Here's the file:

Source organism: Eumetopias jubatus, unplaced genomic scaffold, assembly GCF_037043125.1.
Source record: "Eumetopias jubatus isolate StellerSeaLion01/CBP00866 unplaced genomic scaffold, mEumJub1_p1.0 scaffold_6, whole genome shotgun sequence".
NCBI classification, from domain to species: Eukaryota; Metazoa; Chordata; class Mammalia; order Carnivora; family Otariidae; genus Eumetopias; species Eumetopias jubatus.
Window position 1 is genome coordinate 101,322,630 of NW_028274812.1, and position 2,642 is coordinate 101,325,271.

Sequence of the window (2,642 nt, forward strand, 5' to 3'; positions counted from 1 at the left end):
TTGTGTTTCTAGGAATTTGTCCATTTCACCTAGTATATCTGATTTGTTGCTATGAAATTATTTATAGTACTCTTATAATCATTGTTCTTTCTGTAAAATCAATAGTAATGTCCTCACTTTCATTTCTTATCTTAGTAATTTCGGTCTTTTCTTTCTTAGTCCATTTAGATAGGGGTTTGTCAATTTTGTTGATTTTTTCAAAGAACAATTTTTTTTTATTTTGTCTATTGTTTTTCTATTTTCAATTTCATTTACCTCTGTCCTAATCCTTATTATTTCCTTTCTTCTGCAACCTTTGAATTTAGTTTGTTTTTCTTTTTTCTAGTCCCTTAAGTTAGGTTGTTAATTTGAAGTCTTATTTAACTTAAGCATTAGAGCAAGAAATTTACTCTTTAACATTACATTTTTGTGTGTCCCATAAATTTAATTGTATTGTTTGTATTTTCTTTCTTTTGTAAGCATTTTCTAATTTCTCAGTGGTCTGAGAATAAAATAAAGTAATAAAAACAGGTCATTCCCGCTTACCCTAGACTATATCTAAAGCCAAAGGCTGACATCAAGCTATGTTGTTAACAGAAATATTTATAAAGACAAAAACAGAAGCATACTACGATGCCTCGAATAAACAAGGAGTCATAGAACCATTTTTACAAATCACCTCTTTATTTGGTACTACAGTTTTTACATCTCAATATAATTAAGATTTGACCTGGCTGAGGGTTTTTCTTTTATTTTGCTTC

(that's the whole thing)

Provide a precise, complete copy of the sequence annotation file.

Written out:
Source organism: Eumetopias jubatus, unplaced genomic scaffold, assembly GCF_037043125.1.
Source record: "Eumetopias jubatus isolate StellerSeaLion01/CBP00866 unplaced genomic scaffold, mEumJub1_p1.0 scaffold_6, whole genome shotgun sequence".
NCBI classification, from domain to species: Eukaryota; Metazoa; Chordata; class Mammalia; order Carnivora; family Otariidae; genus Eumetopias; species Eumetopias jubatus.
Window position 1 is genome coordinate 101,322,630 of NW_028274812.1, and position 2,642 is coordinate 101,325,271.

Sequence of the window (2,642 nt, forward strand, 5' to 3'; positions counted from 1 at the left end):
TTGTGTTTCTAGGAATTTGTCCATTTCACCTAGTATATCTGATTTGTTGCTATGAAATTATTTATAGTACTCTTATAATCATTGTTCTTTCTGTAAAATCAATAGTAATGTCCTCACTTTCATTTCTTATCTTAGTAATTTCGGTCTTTTCTTTCTTAGTCCATTTAGATAGGGGTTTGTCAATTTTGTTGATTTTTTCAAAGAACAATTTTTTTTTATTTTGTCTATTGTTTTTCTATTTTCAATTTCATTTACCTCTGTCCTAATCCTTATTATTTCCTTTCTTCTGCAACCTTTGAATTTAGTTTGTTTTTCTTTTTTCTAGTCCCTTAAGTTAGGTTGTTAATTTGAAGTCTTATTTAACTTAAGCATTAGAGCAAGAAATTTACTCTTTAACATTACATTTTTGTGTGTCCCATAAATTTAATTGTATTGTTTGTATTTTCTTTCTTTTGTAAGCATTTTCTAATTTCTCAGTGGTCTGAGAATAAAATAAAGTAATAAAAACAGGTCATTCCCGCTTACCCTAGACTATATCTAAAGCCAAAGGCTGACATCAAGCTATGTTGTTAACAGAAATATTTATAAAGACAAAAACAGAAGCATACTACGATGCCTCGAATAAACAAGGAGTCATAGAACCATTTTTACAAATCACCTCTTTATTTGGTACTACAGTTTTTACATCTCAATATAATTAAGATTTGACCTGGCTGAGGGTTTTTCTTTTATTTTGCTTC